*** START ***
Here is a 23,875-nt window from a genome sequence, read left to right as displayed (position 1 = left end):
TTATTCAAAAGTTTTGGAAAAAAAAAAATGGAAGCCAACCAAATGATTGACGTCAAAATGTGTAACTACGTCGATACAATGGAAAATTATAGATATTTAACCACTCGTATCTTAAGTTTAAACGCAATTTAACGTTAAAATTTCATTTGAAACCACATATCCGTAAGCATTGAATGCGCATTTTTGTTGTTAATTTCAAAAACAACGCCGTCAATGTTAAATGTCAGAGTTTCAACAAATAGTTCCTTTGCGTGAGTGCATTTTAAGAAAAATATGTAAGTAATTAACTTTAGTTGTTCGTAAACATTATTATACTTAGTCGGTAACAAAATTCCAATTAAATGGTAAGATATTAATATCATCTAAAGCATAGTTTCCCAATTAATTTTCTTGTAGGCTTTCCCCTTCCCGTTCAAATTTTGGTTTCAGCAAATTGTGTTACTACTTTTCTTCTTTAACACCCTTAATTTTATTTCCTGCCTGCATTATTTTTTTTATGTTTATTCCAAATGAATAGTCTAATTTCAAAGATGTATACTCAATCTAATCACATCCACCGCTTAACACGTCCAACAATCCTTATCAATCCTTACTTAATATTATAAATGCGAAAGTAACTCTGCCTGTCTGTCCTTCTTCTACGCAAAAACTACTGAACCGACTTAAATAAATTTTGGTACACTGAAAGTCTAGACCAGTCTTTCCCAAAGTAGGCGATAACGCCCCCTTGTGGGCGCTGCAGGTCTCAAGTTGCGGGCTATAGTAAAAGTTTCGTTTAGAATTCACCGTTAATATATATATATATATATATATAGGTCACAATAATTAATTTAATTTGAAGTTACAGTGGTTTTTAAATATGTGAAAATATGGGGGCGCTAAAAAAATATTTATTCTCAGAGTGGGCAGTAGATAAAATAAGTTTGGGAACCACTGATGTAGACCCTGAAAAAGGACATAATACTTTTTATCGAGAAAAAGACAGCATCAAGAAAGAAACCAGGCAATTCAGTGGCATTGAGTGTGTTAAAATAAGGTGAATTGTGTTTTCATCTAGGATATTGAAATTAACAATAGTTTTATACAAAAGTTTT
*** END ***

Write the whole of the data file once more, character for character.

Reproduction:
Here is a 23,875-nt window from a genome sequence, read left to right as displayed (position 1 = left end):
TTATTCAAAAGTTTTGGAAAAAAAAAAATGGAAGCCAACCAAATGATTGACGTCAAAATGTGTAACTACGTCGATACAATGGAAAATTATAGATATTTAACCACTCGTATCTTAAGTTTAAACGCAATTTAACGTTAAAATTTCATTTGAAACCACATATCCGTAAGCATTGAATGCGCATTTTTGTTGTTAATTTCAAAAACAACGCCGTCAATGTTAAATGTCAGAGTTTCAACAAATAGTTCCTTTGCGTGAGTGCATTTTAAGAAAAATATGTAAGTAATTAACTTTAGTTGTTCGTAAACATTATTATACTTAGTCGGTAACAAAATTCCAATTAAATGGTAAGATATTAATATCATCTAAAGCATAGTTTCCCAATTAATTTTCTTGTAGGCTTTCCCCTTCCCGTTCAAATTTTGGTTTCAGCAAATTGTGTTACTACTTTTCTTCTTTAACACCCTTAATTTTATTTCCTGCCTGCATTATTTTTTTTATGTTTATTCCAAATGAATAGTCTAATTTCAAAGATGTATACTCAATCTAATCACATCCACCGCTTAACACGTCCAACAATCCTTATCAATCCTTACTTAATATTATAAATGCGAAAGTAACTCTGCCTGTCTGTCCTTCTTCTACGCAAAAACTACTGAACCGACTTAAATAAATTTTGGTACACTGAAAGTCTAGACCAGTCTTTCCCAAAGTAGGCGATAACGCCCCCTTGTGGGCGCTGCAGGTCTCAAGTTGCGGGCTATAGTAAAAGTTTCGTTTAGAATTCACCGTTAATATATATATATATATATATATAGGTCACAATAATTAATTTAATTTGAAGTTACAGTGGTTTTTAAATATGTGAAAATATGGGGGCGCTAAAAAAATATTTATTCTCAGAGTGGGCAGTAGATAAAATAAGTTTGGGAACCACTGATGTAGACCCTGAAAAAGGACATAATACTTTTTATCGAGAAAAAGACAGCATCAAGAAAGAAACCAGGCAATTCAGTGGCATTGAGTGTGTTAAAATAAGGTGAATTGTGTTTTCATCTAGGATATTGAAATTAACAATAGTTTTATACAAAAGTTTT